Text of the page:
He’s with you still. He’s got you. That’s the magic thing about love – it’s eternal, ever-vigilant, a wellspring that never runs dry.

  7. Nice narrative, Kristine (I’m trying to remember). As we get older and experience more of life, there are many, many moment that we ‘wish could last forever’. Ahhh, rides in the country and stopping for ice cream or hot dogs with my sister and parents. The windows were always open in our big Chevy station wagon.

    • Windows open! Yes:). That was a big part of the fun. One of the reasons I love Amos Lee’s Windows Are Rolled Down song. And we had a string of Chevy station wagons . . . one with the awful fake wood trim.

  8. Yes, nothing like Daddy’s strong arms. But you were contrasting the blissful sense of security with Everything Else you felt outside that day. It was a day of magic because it was atypical in your growing up. I appreciate the ache of the undertones in this lovely narrative and how you care about getting every word right. A pleasure to have you share and connect here, K.

    Xx
    D.

  9. Although your story ends on a note of hope, I am haunted by the second paragraph, by the sister who sits in the bathtub in the dark, pretending she is reading.

    I wish for every child days as beautiful as the one you described.

    Thanks for sharing your story. It is a pleasure to read because of the way you wrote it.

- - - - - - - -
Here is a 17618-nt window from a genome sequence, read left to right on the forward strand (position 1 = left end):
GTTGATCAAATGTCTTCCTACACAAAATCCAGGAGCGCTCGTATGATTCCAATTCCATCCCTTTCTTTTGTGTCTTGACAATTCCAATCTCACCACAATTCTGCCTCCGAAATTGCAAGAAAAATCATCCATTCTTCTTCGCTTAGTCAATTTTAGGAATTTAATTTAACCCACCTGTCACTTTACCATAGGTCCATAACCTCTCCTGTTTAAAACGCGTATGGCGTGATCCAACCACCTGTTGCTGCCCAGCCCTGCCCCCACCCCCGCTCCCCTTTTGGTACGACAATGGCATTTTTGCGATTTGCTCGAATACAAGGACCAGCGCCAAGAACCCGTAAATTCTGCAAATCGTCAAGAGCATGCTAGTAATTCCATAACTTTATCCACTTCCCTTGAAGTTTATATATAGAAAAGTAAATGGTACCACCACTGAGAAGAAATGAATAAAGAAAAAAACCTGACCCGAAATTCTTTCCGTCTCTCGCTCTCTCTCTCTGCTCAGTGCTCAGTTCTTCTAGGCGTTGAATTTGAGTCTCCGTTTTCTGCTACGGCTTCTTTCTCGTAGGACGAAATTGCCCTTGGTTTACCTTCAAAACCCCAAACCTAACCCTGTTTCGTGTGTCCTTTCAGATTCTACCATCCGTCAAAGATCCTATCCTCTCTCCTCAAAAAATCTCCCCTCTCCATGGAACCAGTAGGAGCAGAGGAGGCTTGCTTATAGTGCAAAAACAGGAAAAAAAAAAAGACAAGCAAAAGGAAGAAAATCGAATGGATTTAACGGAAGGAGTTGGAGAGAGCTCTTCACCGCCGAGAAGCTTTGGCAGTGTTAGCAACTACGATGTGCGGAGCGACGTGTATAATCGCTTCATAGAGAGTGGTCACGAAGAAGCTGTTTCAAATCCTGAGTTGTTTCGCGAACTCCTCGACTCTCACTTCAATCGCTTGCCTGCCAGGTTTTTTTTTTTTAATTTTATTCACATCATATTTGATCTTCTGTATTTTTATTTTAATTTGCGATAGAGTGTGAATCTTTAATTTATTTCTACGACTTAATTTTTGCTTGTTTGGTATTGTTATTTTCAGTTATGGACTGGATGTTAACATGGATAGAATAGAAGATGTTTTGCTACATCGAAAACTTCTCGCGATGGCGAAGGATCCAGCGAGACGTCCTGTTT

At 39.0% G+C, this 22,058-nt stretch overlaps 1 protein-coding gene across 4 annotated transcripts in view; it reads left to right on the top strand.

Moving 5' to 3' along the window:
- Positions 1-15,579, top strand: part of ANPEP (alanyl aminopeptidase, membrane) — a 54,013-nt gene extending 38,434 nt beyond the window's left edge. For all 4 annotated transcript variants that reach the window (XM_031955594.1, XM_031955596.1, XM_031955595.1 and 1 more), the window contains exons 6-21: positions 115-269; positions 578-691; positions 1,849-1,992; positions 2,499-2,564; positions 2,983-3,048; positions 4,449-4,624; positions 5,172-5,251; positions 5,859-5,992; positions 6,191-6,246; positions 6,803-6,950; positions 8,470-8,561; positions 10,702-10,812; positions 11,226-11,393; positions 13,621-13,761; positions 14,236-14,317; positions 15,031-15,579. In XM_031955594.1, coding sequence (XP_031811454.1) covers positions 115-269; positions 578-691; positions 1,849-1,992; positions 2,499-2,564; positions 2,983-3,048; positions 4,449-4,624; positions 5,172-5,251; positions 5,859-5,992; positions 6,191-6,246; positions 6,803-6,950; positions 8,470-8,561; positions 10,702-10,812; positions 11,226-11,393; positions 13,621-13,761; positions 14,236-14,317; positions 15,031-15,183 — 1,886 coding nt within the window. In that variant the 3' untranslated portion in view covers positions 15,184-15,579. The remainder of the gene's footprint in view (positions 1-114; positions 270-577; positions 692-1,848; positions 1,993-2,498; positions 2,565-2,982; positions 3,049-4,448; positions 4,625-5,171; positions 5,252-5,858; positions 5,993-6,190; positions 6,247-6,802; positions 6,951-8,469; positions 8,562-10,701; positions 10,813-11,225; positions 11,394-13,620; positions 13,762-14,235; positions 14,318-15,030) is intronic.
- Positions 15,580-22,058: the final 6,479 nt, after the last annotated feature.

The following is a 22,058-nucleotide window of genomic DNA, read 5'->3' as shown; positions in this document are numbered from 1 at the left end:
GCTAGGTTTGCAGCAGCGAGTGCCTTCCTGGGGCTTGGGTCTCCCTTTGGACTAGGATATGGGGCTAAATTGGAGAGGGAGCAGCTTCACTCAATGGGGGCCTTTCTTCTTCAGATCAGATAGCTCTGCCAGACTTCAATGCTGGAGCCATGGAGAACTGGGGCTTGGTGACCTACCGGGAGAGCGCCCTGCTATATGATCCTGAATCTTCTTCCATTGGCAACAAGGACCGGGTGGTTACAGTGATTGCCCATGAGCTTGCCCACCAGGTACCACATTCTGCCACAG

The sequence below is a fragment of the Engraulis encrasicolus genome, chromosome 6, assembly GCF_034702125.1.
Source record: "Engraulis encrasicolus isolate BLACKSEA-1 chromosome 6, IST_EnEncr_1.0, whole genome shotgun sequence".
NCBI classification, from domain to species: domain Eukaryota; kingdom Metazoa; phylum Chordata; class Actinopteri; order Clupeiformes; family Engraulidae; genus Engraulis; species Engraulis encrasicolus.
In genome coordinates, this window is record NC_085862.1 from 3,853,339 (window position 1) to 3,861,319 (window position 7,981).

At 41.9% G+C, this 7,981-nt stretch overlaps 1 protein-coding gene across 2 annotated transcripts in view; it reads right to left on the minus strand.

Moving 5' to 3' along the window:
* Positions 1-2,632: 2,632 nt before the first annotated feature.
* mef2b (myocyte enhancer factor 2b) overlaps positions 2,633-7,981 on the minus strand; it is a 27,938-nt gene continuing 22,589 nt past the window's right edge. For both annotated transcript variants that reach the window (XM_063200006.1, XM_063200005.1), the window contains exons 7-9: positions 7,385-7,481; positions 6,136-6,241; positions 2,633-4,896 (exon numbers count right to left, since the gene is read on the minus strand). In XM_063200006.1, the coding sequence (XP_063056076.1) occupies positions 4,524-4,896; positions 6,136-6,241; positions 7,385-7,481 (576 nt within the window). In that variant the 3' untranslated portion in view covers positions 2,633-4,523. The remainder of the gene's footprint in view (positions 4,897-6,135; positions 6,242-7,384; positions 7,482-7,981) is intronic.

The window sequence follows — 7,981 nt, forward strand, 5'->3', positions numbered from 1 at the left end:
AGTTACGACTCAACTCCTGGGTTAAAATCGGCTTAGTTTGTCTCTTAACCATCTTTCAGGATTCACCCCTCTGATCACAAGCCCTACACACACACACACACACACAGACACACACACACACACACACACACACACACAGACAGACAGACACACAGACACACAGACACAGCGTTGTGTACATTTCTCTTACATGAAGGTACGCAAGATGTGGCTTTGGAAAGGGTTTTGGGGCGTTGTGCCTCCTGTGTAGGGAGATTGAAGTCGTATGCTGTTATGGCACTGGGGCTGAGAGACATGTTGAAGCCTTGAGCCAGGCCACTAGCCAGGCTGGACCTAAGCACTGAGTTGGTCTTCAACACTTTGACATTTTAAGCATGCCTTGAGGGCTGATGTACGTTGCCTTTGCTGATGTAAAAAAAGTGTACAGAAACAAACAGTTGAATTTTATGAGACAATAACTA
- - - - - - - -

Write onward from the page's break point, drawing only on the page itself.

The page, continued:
• Thank you for the kind words. The good news is–that sister is living happily today:). And has been molded in good ways, even by hard times. I wish, too, that every child could know a set of strong, loving arms . . .

  10. Beautifully wrought. Brings to mind an early memory of mine – not yet four, asking my Mom if my Dad was dead. It seemed so long since I’d seen him. “No,” she said. “He’s in the army.” And then seeing him months later…ah, bliss.

    • Thank you. Painting a picture is not always easy for me, as I don’t typically have the patience to stick with the details. So I truly appreciate that you saw it in this instance.

  11. I wanted to reach back in time and hug that child! I’ll do the next best thing… hug my children and tell them that I love them! Thanks for sharing this bittersweet memory of innocence and pain!

    • Couldn’t have said a nicer thing to a writer than “more, please.” Thank you for reading and the kind words. Funny, no matter what the age, daddies can always make magic happen.

  12. I love the way you’ve packed so many emotions into this snapshot Kristine – the magic of childhood experiences, the undercurrents of darker things not quite understood, family love. Very powerful.